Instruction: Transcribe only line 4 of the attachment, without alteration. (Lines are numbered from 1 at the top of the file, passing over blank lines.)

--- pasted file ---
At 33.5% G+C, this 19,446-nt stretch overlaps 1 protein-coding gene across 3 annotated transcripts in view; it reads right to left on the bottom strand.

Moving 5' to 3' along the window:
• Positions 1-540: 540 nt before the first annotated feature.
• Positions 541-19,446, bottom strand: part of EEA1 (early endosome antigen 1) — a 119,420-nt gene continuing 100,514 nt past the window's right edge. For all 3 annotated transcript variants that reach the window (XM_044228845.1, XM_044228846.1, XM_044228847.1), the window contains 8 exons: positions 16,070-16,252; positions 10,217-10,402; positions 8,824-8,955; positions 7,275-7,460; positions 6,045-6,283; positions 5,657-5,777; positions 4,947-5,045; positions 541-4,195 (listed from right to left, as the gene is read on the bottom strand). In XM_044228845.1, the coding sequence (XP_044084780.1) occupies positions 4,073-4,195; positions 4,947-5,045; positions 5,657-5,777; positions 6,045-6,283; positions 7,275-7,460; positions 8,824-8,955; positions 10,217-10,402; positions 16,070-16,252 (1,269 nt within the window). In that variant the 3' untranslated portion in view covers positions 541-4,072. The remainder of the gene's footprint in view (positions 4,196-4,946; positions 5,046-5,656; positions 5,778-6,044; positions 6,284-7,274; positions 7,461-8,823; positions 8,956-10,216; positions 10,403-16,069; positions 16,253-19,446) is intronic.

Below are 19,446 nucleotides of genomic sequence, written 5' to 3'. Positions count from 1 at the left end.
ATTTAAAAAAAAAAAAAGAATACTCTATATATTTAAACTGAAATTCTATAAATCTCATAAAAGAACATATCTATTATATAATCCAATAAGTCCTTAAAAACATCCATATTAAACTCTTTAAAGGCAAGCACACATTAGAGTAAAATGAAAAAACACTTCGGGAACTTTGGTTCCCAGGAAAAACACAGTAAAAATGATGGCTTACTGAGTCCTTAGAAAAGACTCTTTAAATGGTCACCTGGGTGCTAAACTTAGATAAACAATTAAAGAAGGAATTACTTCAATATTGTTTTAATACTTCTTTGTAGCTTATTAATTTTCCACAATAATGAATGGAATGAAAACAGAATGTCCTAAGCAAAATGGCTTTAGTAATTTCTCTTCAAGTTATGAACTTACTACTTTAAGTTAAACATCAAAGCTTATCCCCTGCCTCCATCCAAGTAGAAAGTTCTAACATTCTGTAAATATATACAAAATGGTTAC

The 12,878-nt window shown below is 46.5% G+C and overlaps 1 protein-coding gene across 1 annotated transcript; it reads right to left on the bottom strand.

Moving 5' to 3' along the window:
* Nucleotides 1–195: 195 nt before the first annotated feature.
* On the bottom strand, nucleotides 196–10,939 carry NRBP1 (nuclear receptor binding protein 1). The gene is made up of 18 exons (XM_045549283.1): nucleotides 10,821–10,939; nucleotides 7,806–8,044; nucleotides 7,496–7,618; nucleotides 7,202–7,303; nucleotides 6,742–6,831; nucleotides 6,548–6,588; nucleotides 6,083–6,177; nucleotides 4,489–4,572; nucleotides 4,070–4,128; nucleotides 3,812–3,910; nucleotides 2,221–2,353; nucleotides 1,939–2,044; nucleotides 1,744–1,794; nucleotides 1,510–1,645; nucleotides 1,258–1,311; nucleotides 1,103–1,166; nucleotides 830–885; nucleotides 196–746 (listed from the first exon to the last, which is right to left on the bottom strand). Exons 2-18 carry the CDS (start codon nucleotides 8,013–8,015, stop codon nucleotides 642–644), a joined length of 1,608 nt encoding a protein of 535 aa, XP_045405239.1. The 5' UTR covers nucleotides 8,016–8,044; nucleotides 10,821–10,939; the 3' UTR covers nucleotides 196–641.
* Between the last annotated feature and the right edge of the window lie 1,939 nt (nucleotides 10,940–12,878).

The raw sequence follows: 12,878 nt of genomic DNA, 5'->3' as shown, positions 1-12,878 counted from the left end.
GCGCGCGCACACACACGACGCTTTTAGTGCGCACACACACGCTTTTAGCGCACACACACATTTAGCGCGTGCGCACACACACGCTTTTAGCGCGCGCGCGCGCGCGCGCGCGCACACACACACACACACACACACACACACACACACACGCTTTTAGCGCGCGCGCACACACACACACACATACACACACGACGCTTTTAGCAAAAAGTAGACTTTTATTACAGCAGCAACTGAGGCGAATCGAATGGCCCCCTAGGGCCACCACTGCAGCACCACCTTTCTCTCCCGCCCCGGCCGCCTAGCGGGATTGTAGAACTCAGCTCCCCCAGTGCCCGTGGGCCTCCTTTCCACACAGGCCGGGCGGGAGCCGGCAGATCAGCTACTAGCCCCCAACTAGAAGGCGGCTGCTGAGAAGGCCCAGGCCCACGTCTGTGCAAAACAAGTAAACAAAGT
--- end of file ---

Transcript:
• Positions 541-19,446, bottom strand: part of EEA1 (early endosome antigen 1) — a 119,420-nt gene continuing 100,514 nt past the window's right edge. For all 3 annotated transcript variants that reach the window (XM_044228845.1, XM_044228846.1, XM_044228847.1), the window contains 8 exons: positions 16,070-16,252; positions 10,217-10,402; positions 8,824-8,955; positions 7,275-7,460; positions 6,045-6,283; positions 5,657-5,777; positions 4,947-5,045; positions 541-4,195 (listed from right to left, as the gene is read on the bottom strand). In XM_044228845.1, the coding sequence (XP_044084780.1) occupies positions 4,073-4,195; positions 4,947-5,045; positions 5,657-5,777; positions 6,045-6,283; positions 7,275-7,460; positions 8,824-8,955; positions 10,217-10,402; positions 16,070-16,252 (1,269 nt within the window). In that variant the 3' untranslated portion in view covers positions 541-4,072. The remainder of the gene's footprint in view (positions 4,196-4,946; positions 5,046-5,656; positions 5,778-6,044; positions 6,284-7,274; positions 7,461-8,823; positions 8,956-10,216; positions 10,403-16,069; positions 16,253-19,446) is intronic.